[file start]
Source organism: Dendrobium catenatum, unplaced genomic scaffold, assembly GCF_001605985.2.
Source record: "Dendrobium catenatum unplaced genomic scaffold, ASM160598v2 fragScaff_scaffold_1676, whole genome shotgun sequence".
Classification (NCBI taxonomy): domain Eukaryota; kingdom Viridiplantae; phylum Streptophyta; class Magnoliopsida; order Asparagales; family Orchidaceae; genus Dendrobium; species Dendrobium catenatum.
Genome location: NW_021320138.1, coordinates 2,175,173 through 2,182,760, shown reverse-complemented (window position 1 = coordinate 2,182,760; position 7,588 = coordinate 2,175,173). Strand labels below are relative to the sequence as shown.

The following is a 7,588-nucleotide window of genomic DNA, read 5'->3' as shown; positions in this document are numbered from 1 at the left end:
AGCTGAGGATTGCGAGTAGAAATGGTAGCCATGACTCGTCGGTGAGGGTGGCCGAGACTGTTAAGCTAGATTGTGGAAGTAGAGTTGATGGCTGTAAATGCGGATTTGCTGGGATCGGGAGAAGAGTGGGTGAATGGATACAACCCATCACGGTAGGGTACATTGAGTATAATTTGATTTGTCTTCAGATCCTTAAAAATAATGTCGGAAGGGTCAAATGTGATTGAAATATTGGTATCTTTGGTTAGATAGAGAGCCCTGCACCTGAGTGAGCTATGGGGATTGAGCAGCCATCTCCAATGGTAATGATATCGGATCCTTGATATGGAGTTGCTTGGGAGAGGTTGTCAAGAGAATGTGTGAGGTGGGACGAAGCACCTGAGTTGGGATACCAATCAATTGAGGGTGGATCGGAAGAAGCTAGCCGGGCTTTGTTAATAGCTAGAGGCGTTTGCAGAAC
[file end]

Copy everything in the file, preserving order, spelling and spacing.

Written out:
Source organism: Dendrobium catenatum, unplaced genomic scaffold, assembly GCF_001605985.2.
Source record: "Dendrobium catenatum unplaced genomic scaffold, ASM160598v2 fragScaff_scaffold_1676, whole genome shotgun sequence".
Classification (NCBI taxonomy): domain Eukaryota; kingdom Viridiplantae; phylum Streptophyta; class Magnoliopsida; order Asparagales; family Orchidaceae; genus Dendrobium; species Dendrobium catenatum.
Genome location: NW_021320138.1, coordinates 2,175,173 through 2,182,760, shown reverse-complemented (window position 1 = coordinate 2,182,760; position 7,588 = coordinate 2,175,173). Strand labels below are relative to the sequence as shown.

The following is a 7,588-nucleotide window of genomic DNA, read 5'->3' as shown; positions in this document are numbered from 1 at the left end:
AGCTGAGGATTGCGAGTAGAAATGGTAGCCATGACTCGTCGGTGAGGGTGGCCGAGACTGTTAAGCTAGATTGTGGAAGTAGAGTTGATGGCTGTAAATGCGGATTTGCTGGGATCGGGAGAAGAGTGGGTGAATGGATACAACCCATCACGGTAGGGTACATTGAGTATAATTTGATTTGTCTTCAGATCCTTAAAAATAATGTCGGAAGGGTCAAATGTGATTGAAATATTGGTATCTTTGGTTAGATAGAGAGCCCTGCACCTGAGTGAGCTATGGGGATTGAGCAGCCATCTCCAATGGTAATGATATCGGATCCTTGATATGGAGTTGCTTGGGAGAGGTTGTCAAGAGAATGTGTGAGGTGGGACGAAGCACCTGAGTTGGGATACCAATCAATTGAGGGTGGATCGGAAGAAGCTAGCCGGGCTTTGTTAATAGCTAGAGGCGTTTGCAGAAC